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If you wanted to start a 'website' that could be accessible from multiple 'endpoints'. Is it a good idea to design from a REST perspective from the begining?

I'm thinking that the answer is 'yes' ... but are there other opinions?

Should REST be your 'starting point' for the design of systems that are hopefully extensible and also accessible in ways that aren't defined?

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5 Answers 5

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I would suggest the best starting point is the data model. Carefully thinking through what data you will store and how it relates to other data is the most important aspect. Once a solid foundation has been set for the model, exposing it via REST, SOAP, RSS, ATOM, etc. to multiple consumers is much easier.

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I would say yes, so long as nothing about your application would require you to work against the basic constraints of REST.

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I think it's much easier to start out thinking RESTfully, then it is to later on try and add or replace a SOAP web service with a RESTful one.

Start by identifying the resources you will be serving up, your "nouns". Then determine how they would be organized in your URI space. Think of the actions users will take against these resources and how the fit/don't fit with the basic HTTP verbs.

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URI representation has nothing to do with REST. –  aehlke Jul 22 '09 at 14:20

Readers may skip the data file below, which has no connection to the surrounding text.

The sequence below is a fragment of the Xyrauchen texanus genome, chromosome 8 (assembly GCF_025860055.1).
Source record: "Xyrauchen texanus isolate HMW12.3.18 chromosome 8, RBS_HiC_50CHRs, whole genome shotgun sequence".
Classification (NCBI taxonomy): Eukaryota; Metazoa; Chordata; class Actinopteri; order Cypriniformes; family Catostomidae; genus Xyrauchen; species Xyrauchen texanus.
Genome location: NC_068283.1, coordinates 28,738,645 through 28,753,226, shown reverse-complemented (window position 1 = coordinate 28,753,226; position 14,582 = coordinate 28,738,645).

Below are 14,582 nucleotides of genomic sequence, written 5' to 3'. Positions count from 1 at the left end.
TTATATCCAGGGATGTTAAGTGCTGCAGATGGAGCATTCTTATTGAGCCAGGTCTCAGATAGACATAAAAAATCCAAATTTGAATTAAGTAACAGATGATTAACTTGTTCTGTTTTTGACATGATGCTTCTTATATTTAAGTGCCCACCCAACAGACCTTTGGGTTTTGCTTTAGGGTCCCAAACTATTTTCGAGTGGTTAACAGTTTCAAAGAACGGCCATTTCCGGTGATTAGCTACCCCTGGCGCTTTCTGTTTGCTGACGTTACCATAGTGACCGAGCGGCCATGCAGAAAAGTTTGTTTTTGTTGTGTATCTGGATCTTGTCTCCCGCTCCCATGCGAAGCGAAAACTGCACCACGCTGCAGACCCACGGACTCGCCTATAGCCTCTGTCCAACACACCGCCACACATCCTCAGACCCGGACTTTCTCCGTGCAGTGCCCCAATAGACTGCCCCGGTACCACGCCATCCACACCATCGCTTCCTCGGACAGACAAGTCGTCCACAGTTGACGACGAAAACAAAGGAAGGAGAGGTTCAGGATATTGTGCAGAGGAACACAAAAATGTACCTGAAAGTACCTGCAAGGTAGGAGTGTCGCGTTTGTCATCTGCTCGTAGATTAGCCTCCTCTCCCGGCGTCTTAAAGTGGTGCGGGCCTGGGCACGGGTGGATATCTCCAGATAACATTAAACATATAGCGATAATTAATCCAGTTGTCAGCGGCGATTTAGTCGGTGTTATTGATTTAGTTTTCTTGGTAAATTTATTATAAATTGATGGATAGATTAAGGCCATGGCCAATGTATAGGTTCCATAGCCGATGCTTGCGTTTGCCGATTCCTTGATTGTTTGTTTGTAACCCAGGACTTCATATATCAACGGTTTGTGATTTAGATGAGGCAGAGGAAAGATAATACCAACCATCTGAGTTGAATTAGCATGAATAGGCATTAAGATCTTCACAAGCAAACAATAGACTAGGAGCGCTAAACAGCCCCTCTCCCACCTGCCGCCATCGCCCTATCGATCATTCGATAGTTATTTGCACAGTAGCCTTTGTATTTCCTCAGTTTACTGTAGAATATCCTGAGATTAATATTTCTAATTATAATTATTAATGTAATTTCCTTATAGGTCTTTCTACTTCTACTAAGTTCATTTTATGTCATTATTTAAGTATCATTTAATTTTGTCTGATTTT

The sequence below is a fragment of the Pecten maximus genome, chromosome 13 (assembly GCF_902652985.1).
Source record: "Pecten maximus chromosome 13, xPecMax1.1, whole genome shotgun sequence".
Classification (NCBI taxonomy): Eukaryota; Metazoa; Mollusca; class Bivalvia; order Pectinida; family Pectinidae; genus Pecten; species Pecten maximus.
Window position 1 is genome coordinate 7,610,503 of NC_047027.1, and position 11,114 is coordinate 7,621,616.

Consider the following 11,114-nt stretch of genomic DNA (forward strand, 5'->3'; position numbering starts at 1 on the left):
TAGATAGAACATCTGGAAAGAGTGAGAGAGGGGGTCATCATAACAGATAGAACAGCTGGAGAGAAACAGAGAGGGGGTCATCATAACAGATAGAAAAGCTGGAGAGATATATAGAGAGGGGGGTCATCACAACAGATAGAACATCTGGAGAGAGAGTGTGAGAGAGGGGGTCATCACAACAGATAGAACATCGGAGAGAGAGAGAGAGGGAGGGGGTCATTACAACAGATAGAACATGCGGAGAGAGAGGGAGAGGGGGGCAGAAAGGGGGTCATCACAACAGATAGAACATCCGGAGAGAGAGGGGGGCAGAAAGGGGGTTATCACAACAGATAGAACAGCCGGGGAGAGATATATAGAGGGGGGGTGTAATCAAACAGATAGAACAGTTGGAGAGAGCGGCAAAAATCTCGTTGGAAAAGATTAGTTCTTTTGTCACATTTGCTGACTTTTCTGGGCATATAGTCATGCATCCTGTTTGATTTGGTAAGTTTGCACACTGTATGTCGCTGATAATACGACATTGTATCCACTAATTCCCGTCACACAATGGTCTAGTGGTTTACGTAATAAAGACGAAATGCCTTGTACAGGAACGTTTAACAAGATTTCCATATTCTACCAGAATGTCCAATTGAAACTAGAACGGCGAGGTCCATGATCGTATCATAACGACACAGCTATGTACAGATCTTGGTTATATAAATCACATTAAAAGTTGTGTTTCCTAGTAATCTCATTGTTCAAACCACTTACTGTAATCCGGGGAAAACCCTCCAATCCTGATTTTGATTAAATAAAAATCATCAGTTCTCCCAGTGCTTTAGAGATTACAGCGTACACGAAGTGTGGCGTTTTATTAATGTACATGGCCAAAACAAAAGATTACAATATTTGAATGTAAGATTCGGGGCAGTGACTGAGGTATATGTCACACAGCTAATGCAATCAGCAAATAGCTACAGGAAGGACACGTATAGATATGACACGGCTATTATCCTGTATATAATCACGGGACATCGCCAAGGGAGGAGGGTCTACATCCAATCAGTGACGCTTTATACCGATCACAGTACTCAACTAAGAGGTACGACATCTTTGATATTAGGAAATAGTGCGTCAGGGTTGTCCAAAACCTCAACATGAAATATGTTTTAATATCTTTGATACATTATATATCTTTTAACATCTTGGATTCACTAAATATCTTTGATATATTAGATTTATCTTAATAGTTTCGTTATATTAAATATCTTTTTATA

I respectfully beg to differ. –  Gandalf Jul 22 '09 at 15:12
    
Can you cite any authoritative source on REST that mentions URI naming conventions? What you're talking about is just a good usage of HTTP, but has nothing to do with REST - an all-too-common misconception. –  aehlke Jul 22 '09 at 19:13
    
Sure. roy.gbiv.com/talks/200711_REST_ApacheCon.pdf I think that guy knows a little something about REST. Pay special attention to the slide entitled "All important resources have uniform identifiers". Then go back and read my answer. –  Gandalf Jul 22 '09 at 21:31

Because you are using the words "could" and "hopefully" and (especially) "not [yet] defined", I would have to say: probably not.

Maybe you need a REST interface next month or next year, but maybe it turns out you don't need one at all! Of course, if you can make your technical decisions in such a way that you keep the door open for a future REST service, then by all means do that.

Create what you need now, not what you think you will need. This is a very common (but costly) error.

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REST is just an architecture, it's not a religion or the higher purpose of the web. Use it if it seems appropriate to your problem domain. Otherwise, use some other solution. REST is not meant to be used for all web development.

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